“There was a different looking cat under the chicken coop.”
This may seem like an innocent enough comment, but coming from my 5-year-old as he held an empty egg carton…it sounded ominous.
“A different looking cat?” I asked.
“Yeah, it was under the coop playing with a chicken. That’s why I didn’t get eggs.”
“I’ll go check,” I said as I went out in the bright, noon sunshine and headed toward the coop.
“Mommy, be careful!” called my oldest, worry in his eyes.
I was halfway to the coop when I saw movement. A few more steps and the “different kind of cat” shot out from under the coop, a chicken in its jaws.
A fox had been in the henhouse.
Surely, I thought, he had just captured PJ, our one free-range hen. There was no way a fox could actually get in the henhouse. Right?
I checked on the smaller flock first. The three ladies looked a little shaken up, but aside from a few loose feathers, they were unharmed.
I could see a lifeless chicken under the coop. I could only assume it was PJ. On closer inspection, her head and body were all intact. She looked almost peaceful.
But wait…if PJ was in one piece without a leg, thigh or head missing…what did the fox have in its mouth?
It was then I heard it.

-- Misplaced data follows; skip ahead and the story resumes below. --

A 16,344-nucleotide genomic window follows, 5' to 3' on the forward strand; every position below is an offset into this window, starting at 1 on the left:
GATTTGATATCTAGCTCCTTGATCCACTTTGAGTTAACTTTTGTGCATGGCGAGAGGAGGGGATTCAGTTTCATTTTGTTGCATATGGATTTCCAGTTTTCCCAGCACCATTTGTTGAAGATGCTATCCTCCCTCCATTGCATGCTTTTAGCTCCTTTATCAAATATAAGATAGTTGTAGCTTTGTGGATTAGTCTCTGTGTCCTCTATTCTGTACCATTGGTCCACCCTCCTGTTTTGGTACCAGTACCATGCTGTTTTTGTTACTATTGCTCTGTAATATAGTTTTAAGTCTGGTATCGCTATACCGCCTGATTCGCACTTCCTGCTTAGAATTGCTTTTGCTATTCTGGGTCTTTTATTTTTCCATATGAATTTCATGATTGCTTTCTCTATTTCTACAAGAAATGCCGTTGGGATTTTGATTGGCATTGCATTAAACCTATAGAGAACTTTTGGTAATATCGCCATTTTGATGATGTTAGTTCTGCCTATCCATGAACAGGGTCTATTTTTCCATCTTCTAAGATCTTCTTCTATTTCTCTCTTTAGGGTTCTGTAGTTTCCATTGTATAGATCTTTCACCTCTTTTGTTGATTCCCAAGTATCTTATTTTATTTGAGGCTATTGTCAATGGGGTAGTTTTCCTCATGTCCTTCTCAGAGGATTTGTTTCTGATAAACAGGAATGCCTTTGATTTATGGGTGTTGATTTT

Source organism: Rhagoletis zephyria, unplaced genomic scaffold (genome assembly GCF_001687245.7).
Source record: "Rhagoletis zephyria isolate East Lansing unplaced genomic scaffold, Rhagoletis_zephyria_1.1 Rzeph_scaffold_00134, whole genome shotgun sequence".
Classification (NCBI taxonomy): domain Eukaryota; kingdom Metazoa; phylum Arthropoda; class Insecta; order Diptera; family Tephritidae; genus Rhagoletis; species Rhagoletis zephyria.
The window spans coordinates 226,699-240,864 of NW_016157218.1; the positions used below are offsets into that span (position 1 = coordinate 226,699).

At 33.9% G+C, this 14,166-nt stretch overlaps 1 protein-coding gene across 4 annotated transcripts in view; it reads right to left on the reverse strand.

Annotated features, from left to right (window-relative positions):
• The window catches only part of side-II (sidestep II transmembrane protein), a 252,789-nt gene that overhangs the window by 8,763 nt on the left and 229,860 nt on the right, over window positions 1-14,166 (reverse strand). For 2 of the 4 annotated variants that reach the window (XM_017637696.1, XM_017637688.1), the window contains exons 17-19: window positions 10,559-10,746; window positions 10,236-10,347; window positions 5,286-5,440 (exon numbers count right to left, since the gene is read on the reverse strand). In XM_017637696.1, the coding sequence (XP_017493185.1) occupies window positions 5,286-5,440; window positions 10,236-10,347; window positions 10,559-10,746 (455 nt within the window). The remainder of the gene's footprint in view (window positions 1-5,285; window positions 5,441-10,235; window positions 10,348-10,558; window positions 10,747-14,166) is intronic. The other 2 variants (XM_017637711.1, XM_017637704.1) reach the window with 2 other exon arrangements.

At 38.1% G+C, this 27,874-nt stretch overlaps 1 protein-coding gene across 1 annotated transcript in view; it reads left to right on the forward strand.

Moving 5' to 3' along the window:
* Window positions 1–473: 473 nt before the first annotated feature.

The eerie sound of silence.
Not a whisper or a rustle came from the coop. Not a hen wandered in the pen.
I slowly opened the laying box and peeked inside. All I could see were feathers.
I opened the big door and saw bodies everywhere.
It was a feathery massacre.
Not one of the Pearl White Leghorns had survived. All bodies, save one, were accounted for. The missing body, I could only assume, was in the belly of the fox.
I don’t know if I truly interrupted his theft, or if he was only going to take one bird all along. I’ve read that the fox can get in a “killing frenzy” when cooped up with a bunch of hens, but usually will only leave with one. Creepy.
As I started to remove the dead, I noticed something strange. Only two hens were headless.
The rest were just…dead. There was no outward sign of fowl play.
As I picked the bodies up with my three-layer-gloved hands, I saw what had happened. The fox, had broken all their necks, but only taken one as a prize.
The guilt set in as I realized what had really happened. The words I had spoken only the night before echoed in my mind.
“We need to butcher the hens before winter. All of them except the new ones.”
The wily fox had heard me and granted my wish.